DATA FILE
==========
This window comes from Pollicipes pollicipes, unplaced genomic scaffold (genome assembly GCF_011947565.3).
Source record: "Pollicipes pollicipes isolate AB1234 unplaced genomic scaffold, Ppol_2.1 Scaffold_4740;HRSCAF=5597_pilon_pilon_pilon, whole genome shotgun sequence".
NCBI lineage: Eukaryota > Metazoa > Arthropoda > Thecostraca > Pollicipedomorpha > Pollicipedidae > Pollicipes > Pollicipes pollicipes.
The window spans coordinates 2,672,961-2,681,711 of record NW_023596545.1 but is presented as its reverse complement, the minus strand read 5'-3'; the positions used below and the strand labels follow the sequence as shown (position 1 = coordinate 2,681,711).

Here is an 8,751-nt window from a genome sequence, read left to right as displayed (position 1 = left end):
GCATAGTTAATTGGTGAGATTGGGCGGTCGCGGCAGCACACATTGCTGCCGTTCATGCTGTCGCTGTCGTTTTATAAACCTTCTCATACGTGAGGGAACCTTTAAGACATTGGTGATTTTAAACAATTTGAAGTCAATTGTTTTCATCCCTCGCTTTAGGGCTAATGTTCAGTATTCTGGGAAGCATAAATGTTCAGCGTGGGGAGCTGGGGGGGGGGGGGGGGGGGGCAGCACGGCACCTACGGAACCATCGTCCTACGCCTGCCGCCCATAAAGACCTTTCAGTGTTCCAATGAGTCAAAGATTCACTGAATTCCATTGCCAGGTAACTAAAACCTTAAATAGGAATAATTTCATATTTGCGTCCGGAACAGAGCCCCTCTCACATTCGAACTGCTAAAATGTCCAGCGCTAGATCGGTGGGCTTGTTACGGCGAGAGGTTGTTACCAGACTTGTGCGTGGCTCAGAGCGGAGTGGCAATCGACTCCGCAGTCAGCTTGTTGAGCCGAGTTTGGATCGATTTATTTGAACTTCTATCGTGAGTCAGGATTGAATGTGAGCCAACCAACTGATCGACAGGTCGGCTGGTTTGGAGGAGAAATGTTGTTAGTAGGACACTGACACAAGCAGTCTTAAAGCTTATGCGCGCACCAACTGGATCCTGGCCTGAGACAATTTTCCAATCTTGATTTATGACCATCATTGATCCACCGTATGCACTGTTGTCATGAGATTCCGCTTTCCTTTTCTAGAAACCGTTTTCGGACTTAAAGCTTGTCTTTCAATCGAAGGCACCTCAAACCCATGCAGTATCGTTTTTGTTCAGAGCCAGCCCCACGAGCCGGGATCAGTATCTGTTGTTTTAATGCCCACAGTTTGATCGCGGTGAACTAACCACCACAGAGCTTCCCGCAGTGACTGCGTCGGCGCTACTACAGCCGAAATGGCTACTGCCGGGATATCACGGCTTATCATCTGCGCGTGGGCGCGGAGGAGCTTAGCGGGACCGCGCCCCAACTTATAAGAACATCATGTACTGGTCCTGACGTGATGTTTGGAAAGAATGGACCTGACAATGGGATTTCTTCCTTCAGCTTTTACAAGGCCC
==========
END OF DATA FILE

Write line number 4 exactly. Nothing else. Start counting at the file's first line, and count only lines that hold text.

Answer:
The window spans coordinates 2,672,961-2,681,711 of record NW_023596545.1 but is presented as its reverse complement, the minus strand read 5'-3'; the positions used below and the strand labels follow the sequence as shown (position 1 = coordinate 2,681,711).